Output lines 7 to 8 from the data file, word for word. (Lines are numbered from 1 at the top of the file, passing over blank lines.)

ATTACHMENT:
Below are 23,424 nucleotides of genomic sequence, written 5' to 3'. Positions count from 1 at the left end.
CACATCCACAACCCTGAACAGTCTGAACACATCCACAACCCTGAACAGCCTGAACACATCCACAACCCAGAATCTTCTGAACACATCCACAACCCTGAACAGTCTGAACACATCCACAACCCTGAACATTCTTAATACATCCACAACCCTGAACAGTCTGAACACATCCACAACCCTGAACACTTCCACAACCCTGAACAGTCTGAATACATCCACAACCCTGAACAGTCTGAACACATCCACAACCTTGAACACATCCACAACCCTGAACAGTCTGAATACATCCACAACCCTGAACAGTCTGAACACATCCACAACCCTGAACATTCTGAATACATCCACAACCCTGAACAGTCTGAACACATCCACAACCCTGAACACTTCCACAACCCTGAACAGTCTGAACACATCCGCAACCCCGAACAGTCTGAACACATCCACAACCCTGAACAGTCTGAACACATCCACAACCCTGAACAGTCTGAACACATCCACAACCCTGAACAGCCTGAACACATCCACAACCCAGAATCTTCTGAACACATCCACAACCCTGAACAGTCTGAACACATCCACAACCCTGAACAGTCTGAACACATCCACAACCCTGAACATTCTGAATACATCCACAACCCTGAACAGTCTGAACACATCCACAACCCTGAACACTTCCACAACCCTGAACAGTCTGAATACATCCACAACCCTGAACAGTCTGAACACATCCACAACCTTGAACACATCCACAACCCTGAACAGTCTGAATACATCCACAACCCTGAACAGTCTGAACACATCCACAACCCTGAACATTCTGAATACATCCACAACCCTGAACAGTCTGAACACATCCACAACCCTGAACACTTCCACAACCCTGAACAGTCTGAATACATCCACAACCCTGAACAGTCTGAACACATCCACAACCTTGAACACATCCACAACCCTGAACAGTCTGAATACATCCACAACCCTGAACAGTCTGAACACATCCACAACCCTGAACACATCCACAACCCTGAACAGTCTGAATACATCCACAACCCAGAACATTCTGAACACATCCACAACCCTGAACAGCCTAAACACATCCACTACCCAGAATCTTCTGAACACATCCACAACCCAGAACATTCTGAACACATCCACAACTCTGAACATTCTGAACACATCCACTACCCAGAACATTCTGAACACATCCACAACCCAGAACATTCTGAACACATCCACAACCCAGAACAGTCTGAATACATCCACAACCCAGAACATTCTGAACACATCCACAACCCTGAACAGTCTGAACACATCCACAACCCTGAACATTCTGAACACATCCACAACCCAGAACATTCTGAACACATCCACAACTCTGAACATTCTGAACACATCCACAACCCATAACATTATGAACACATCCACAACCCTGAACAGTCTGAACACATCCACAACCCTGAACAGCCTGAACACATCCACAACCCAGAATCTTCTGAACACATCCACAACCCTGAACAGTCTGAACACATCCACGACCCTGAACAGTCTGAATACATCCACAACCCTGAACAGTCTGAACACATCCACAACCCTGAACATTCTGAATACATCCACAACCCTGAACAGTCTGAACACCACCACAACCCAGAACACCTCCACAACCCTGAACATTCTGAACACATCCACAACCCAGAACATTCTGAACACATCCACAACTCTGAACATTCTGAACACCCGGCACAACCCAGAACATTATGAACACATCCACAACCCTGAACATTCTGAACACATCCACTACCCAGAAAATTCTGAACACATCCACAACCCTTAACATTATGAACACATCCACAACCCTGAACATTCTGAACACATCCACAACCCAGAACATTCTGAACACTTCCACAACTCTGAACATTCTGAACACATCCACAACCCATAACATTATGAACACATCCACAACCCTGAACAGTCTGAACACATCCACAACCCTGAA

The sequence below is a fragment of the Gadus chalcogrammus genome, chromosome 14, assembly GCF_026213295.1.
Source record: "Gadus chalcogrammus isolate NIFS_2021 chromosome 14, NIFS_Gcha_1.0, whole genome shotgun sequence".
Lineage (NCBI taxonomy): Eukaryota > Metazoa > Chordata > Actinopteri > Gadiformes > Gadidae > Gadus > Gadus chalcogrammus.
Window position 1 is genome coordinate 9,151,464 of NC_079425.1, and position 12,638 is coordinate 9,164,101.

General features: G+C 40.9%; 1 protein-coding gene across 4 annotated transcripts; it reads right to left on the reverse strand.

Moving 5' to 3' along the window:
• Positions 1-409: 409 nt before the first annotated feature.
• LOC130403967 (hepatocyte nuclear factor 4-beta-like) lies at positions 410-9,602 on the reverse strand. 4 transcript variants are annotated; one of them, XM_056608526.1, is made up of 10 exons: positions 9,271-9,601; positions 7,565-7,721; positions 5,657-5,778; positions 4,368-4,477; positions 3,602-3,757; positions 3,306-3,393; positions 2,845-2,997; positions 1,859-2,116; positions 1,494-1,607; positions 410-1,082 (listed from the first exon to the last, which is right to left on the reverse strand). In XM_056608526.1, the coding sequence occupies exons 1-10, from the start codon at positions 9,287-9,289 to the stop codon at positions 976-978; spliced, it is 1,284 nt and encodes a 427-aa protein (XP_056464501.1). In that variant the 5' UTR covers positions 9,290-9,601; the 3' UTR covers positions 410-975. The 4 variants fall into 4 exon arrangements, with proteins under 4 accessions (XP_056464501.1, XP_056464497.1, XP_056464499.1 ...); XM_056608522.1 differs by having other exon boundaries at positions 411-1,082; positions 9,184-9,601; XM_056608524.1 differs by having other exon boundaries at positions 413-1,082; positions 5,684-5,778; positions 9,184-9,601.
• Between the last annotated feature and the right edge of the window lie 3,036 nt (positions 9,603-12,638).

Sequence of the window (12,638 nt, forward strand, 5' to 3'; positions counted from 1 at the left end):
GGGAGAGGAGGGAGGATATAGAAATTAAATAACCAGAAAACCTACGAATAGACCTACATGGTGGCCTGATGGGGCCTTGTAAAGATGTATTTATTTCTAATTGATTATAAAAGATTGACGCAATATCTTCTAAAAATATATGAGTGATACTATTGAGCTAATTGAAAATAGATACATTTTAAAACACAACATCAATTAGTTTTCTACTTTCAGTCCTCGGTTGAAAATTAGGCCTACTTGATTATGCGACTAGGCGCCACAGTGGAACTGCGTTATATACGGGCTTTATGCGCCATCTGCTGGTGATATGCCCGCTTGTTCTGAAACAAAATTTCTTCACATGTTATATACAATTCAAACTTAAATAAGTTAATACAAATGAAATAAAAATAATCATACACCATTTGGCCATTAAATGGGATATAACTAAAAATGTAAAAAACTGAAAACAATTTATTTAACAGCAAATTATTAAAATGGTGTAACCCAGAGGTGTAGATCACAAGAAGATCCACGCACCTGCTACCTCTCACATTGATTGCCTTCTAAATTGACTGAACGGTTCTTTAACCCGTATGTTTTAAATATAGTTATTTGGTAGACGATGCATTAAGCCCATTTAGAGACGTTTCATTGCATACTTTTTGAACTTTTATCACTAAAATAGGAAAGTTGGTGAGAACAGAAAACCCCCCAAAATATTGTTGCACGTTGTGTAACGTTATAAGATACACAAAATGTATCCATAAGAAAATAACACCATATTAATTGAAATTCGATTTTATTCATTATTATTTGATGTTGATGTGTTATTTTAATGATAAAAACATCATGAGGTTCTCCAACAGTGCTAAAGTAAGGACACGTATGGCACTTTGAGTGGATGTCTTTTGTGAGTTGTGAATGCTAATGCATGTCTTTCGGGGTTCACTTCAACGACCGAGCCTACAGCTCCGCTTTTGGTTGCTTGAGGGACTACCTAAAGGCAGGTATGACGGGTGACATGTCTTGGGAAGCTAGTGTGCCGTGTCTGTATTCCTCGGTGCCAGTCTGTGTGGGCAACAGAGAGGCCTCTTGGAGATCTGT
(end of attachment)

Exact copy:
General features: G+C 40.9%; 1 protein-coding gene across 4 annotated transcripts; it reads right to left on the reverse strand.

Moving 5' to 3' along the window: